Along the 1076-km coastline of Tamil Nadu, there exist three major ports – Chennai, Ennore and Toothukudi – and at least 15 minor ports including the one at Kattupalli. Once expanded, the Kattupalli Port will be the biggest port in the state. It is located within a radius of 10 km of the Ennore Port and is also roughly 35 km from Chennai port. In the past, experts have questioned the logic of developing a mammoth port in such close proximity to other operational ports.
The Adani Group owns 97% of MIDPL. The state-owned government company, Tamil Nadu Industrial Development Corporation, which owns the remaining 3% stake in Kattupalli Port, has allotted back-up land near the seaport for industrial development for a lease period of 99 years. MIDPL has demanded that this policy be implemented uniformly, applying to the port as well as to other lessees. Experts have advised against extending the lease period of the port on the grounds that it will lead to huge loss for the state exchequer.
In response to the massive number of representations that farming and fishing communities sent to the ministry against the expansion project, an expert panel was appointed by the central government in March 2019 to study the local environmental and livelihood issues. The Expert Appraisal Committee (EAC), which assesses potential ecological impacts of industrial projects for the Union Ministry of Environment, Forests and Climate Change (‘the ministry’), sent a three-member delegation to the Kattupalli area for a site visit. In its report to the EAC, following a field survey in June 2019, the panel corroborated most of the concerns raised by local communities, confirming that the project is likely to result in further coastal erosion and cause job losses for farmers and fish workers.
‘After construction of Ennore port, the north coast near Kattupalli village was under severe erosion and the southern coast of Ennore is witnessing accretion (attributable to breakwater) and, a tidal creek some 2.8 km away is silting up rapidly causing concern to nearby Power Plants drawing cooling water from it. The Kattupalli Port was constructed 1.8 km north of Ennore Port and is functional from January 2012,’ stated the expert panel in its report.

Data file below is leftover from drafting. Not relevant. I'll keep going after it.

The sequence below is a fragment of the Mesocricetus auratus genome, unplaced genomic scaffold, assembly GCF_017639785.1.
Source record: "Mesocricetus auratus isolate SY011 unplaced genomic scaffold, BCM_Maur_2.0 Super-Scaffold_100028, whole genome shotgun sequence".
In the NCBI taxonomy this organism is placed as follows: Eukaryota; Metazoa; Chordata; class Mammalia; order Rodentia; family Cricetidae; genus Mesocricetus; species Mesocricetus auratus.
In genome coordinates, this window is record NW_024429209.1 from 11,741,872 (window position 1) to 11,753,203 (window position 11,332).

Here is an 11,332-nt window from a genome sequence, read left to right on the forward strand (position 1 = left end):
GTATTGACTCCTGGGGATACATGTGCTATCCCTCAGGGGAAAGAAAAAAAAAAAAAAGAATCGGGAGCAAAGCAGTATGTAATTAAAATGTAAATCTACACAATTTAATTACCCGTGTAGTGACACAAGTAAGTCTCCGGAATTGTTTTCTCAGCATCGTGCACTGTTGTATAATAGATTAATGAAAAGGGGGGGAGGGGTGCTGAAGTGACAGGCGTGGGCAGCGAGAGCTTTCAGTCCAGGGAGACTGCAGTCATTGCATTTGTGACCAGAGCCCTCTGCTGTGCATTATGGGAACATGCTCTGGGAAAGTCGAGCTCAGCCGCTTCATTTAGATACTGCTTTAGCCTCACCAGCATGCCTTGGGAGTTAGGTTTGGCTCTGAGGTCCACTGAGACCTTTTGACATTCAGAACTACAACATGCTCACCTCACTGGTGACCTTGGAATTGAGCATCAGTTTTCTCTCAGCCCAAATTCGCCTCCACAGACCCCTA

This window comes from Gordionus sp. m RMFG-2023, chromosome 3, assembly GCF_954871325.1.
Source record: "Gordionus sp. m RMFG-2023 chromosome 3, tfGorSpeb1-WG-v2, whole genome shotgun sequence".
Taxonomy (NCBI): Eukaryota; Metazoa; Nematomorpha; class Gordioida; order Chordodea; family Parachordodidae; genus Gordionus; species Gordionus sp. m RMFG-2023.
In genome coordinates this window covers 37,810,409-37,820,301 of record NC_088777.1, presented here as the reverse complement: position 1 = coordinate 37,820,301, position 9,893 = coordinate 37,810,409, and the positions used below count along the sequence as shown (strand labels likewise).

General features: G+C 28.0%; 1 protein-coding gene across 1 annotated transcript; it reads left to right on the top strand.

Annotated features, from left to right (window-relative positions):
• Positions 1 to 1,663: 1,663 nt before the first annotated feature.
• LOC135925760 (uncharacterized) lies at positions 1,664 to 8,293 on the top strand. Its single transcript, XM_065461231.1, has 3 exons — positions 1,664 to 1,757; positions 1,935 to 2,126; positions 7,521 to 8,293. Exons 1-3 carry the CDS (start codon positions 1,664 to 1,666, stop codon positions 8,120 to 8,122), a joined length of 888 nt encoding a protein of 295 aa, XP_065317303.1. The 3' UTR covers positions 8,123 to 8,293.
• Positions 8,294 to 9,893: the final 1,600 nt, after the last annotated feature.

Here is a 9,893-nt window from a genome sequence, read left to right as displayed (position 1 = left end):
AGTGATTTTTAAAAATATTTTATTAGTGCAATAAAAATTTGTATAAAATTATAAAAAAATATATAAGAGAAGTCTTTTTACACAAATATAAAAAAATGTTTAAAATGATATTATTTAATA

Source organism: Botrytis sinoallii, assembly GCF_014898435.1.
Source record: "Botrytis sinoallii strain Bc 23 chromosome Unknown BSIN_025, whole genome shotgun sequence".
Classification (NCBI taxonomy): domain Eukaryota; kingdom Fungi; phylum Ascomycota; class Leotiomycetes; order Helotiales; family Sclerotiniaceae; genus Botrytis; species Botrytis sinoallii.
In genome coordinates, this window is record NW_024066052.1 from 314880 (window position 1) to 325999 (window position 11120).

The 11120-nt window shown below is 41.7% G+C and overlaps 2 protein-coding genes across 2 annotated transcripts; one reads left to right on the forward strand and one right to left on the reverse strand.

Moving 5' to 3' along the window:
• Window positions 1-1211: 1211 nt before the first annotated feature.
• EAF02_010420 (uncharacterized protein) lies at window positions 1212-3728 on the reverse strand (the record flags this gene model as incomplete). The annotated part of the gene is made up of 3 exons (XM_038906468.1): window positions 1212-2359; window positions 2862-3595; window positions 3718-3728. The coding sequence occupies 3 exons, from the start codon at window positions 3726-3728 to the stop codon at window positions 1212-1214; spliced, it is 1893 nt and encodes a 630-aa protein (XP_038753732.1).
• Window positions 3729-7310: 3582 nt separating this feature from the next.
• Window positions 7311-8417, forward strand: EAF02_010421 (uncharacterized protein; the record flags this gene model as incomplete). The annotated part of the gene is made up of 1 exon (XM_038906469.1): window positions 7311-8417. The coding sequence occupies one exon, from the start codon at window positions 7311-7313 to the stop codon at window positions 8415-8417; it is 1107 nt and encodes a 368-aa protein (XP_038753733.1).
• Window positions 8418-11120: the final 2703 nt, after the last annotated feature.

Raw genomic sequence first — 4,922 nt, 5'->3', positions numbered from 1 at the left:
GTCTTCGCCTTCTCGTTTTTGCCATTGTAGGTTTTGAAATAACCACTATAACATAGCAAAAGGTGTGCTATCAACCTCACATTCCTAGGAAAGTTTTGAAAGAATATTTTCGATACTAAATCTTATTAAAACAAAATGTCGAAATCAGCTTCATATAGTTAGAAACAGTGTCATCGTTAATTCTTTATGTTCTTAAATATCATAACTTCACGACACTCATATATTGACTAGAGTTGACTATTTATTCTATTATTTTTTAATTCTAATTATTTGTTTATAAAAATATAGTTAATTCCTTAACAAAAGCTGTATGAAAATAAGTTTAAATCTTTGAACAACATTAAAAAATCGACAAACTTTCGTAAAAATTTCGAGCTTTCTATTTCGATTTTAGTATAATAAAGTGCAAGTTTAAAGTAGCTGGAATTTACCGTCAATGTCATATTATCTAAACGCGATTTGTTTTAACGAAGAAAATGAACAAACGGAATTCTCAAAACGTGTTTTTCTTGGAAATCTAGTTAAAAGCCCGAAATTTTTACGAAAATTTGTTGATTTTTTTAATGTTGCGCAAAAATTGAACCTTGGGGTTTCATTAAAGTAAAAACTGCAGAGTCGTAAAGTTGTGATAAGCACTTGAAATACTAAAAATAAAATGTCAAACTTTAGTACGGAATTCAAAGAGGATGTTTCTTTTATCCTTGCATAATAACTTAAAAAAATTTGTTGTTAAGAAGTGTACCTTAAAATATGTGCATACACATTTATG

Furthermore, as far as ecological issues are concerned, environmentalists have pointed out the close proximity of the project to Pulicat Lake which is 13 km from the north breakwater of the port. The Pulicat Bird Sanctuary, home to several rare species of bird, is located to the north of Kattupalli Port. The bird sanctuary has been designated under India’s Wildlife Protection Act, 1972 and the port project falls within its 10-km default eco-sensitive zone (ESZ). Prohibitions and regulations upon certain construction and industrial activities are automatically applicable for a project that is proposed within the ESZ of any protected area.
‘The majority of the proposed development falls under the erosion zone,’ the committee said. ‘The project is surrounded by an estuary named Kosattalaiyar [(sic) the estuary belongs to the 136-km-long Kosasthalaiyar River] … the western part of the estuary has a patch of mangroves. The estuarine opening at the northern boundary of the proposed site is closed due to sedimentation. The company is proposing to reclaim some water bodies present along the Kosattalaiyar estuary.’
Environmental activists are alarmed at the possible impact of the construction of new breakwaters for the bigger port. Two new breakwaters with a total length of 12.1 kilometers length have been proposed: the two new northern breakwaters will be 9.0 km and 1.2 km long while the new southern breakwater will be 1.9 km long. Comparisons have been drawn with the devastating impact of the new breakwater of Adani Group’s Vizhinjam seaport project on Kerala’s coastal villages and hamlets.